Most source-code found in the forums is much too long, not too wide
But that's an different issue.
-- edited after testing how it looks in my browser and for layout enhencement--
[ May 04, 2004: Message edited by: Stefan Wagner ]
[ May 06, 2004: Message edited by: Paul Wheaton ]
Sri Gnana
Ranch Hand

Joined: Apr 29, 2004
Posts: 166
Hi,
Thank you !
paul wheaton
Trailboss

Joined: Dec 14, 1998
Posts: 20495
    ∞

Hundreds (thousands?) of teams use the JavaRanch style guide as their style guide.
With the absolutes that you, Stefan, insist upon, it would seem that you think all of these people, including myself, are pretty dense? Ignorant?
Frankly, I feel it is an honor to be not like you. So I thank you for your indirect compliment.
And on a seperate note, would you be so kind as to edit your message so that it does not contain profanity? Surely a man of such depth, character and rich vocabulary as yourself does not need vulgarity to express himself.
If you would really like to see the JavaRanch style guide "improved", please direct your persuasion on that matter to the JavaRanch forum. This forum is more for helping folks learn the basics of Java.


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Stefan Wagner
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Joined: Jun 02, 2003
Posts: 1923

Well - I edited my message before, but in the edit-field some paragraphs disappeared.
I'm not sure what's the reason for this - maybee metacharacters in UBB? I didn't find a hint in the 'What is UBB Code?' - section.
I realized the disappearing and opened the forum-view in a new navigator-tab, copied my text to an editor, and restored it in the 'edit post'-field with cut and paste. But of course all the ubb-tags where gone.
I encountered this phenomen before, when editing a posting for the second time, and trying to remove one of the 'message edited by'-lines.
I see that I used a swear-word, to characterize an advice as poor. But I didn't get personal to anyone.
Well, perhaps to the anonymous author.
You aren't the author - are you?
I beg you pardon!
I don't like a language full of swear words myself, but I allways found that using them seldom can make a text more spicy and expressive.
I would never call someone pretty dense for using a too restricted Coding Style to my opinion. I've seen a lot of styles which are less ergonomical in my opinion, and people have different tools, traditions and favors.
And there are a lot of rarely found advices, which please me, i.e.: putting spaces in assignments a = 42; and putting the opening rambled brace in the same column, as the closing.
coming to an end: how shall I deal with the previous post? There is a lot of formatting, which I have to restore, when replacing the odd term with 'It's too restricted'.
May my asking for excuse be enough?
Jim Yingst
Wanderer
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Joined: Jan 30, 2000
Posts: 18671
Sorry Stefan, you have run afoul of a bug in UBB.
tags and [code] tags don't play well together - not when you edit the post later. Stuff between the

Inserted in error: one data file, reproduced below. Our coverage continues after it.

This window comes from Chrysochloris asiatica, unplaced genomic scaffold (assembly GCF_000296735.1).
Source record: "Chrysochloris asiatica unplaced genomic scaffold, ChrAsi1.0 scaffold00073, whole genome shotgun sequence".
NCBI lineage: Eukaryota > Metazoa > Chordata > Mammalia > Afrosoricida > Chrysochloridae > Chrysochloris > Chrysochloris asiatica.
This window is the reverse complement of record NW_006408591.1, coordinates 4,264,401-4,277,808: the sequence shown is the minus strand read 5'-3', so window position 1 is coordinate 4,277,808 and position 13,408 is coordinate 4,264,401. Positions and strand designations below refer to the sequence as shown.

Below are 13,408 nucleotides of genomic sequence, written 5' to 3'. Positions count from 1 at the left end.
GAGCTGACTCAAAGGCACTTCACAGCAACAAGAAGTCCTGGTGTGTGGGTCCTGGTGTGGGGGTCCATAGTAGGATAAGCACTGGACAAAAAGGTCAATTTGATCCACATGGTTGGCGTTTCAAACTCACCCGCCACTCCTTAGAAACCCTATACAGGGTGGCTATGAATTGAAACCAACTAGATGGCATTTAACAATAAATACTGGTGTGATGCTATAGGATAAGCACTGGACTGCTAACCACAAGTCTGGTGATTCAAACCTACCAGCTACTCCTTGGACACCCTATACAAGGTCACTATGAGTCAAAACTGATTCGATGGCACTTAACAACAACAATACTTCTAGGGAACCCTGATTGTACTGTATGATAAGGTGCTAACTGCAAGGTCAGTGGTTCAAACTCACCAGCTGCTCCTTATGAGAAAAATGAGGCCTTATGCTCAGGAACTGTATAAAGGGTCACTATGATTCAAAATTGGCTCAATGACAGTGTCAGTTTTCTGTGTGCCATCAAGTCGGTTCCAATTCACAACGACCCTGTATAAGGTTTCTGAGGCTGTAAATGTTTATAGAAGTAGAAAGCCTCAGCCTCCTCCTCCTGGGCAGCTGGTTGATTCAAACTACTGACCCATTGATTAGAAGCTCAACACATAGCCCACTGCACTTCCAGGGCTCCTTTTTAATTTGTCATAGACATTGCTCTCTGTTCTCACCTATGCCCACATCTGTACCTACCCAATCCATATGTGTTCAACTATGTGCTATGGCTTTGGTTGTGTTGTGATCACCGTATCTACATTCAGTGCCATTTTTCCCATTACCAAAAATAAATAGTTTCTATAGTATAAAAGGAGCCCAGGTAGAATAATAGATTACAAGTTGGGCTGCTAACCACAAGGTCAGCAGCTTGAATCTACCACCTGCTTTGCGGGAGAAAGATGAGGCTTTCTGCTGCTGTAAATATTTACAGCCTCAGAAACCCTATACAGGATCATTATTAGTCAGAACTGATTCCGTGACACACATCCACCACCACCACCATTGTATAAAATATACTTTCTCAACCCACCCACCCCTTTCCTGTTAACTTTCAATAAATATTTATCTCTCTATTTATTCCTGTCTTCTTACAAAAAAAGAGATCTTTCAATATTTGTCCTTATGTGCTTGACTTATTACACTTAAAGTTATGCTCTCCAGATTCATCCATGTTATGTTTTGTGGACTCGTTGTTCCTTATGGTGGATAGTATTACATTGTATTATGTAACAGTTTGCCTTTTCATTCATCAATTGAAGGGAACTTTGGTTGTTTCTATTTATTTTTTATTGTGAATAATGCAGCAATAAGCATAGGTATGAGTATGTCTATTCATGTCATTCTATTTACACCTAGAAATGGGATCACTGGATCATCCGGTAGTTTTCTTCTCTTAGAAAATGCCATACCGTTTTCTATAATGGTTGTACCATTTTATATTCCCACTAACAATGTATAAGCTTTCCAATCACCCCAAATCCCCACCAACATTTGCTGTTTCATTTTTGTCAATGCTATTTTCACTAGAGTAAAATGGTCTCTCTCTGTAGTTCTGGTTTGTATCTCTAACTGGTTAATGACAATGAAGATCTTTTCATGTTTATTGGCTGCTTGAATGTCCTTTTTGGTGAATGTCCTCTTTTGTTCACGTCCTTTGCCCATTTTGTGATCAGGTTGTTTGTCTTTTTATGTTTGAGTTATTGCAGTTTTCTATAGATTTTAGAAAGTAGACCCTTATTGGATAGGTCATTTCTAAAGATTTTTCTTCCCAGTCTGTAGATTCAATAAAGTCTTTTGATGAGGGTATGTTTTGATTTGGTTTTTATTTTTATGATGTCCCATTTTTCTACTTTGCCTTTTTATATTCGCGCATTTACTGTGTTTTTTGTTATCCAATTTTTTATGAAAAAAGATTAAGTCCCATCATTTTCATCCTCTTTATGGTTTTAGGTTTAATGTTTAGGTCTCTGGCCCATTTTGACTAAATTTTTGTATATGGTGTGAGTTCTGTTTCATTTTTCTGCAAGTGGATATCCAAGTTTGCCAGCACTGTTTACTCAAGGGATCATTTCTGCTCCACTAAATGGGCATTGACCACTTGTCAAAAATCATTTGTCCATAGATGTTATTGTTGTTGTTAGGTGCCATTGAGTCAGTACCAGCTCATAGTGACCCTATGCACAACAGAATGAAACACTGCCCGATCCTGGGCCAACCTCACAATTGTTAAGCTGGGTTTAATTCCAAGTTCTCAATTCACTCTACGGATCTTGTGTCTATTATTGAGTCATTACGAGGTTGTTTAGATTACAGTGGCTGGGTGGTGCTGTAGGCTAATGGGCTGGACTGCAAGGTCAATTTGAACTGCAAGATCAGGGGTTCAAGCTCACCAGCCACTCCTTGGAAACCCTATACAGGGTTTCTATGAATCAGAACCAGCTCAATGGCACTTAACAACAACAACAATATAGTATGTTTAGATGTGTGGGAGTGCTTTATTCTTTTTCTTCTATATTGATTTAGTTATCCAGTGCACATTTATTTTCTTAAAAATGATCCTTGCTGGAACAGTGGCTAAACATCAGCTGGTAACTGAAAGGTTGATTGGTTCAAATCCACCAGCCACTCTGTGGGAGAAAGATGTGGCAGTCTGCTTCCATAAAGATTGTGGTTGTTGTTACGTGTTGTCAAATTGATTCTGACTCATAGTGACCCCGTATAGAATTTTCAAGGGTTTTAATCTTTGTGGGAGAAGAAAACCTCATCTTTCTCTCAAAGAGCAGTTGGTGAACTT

and [code] gets mangled. Sorry, but we're still working on a home-grown replacement for this code. The simplest solution for now, which I usually use, is never to use
at all, only [code]. (Exceptiuon - if you use only [uqote] and not [code] in a post, that also works.) You should be OK now when you re-edit, as long as you don't reintroduce any
tags.
[ May 06, 2004: Message edited by: Jim Yingst ]
Jim Yingst
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[PW]: Hundreds (thousands?) of teams use the JavaRanch style guide as their style guide.
Some under mild protest, of course.
Why just today I was at a presentation where I saw code adhering to Ranch standard which didn't display well on the screen because 120 chars per line is just not practical on some systems. Code which requires people to use their horizontal scroll bar is evil. However I resisted the temptation to point this out during the presentation, since the presenter is a good friend of mine. (Though sometimes misguided.)
Nick George
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Joined: Apr 04, 2004
Posts: 815
I'm going to use this opportunity to demonstrate my dilitantism, what's so bad about that code? I suppose I prefer larger indents, but is that the only issue? what do the comments demonstrate?

Originally posted by Stefan Wagner:



I've heard it takes forever to grow a woman from the ground
Stefan Wagner
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Joined: Jun 02, 2003
Posts: 1923

If you use deep indentation, you easily see the corresponding opening brace, and don't need a comment, to make clear, which block is getting closed.
If you use the popular 3-spaces or 2-spaces indentation, you will often not see with a single look, which block is ending here, and therefore people found a workaround for 'correct indentation': the closing-braces-comment.
In my opinion it looks ugly.
Mike Gershman
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Joined: Mar 13, 2004
Posts: 1272
Are there really hundreds (thousands?) of teams that would write the following:
BTW, are the editors that are confused by designed for Java code or generic editors?
paul wheaton
Trailboss

Joined: Dec 14, 1998
Posts: 20495
    ∞

I hope they are using "int[] intarray = { 10 , 5 , 7 , -3 };"
sever oon
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Joined: Feb 08, 2004
Posts: 268
I think the few people that responded to my post didn't get me. One person said that letting each person work in their own format would confuse text comparison tools. You, good sir, didn't read me.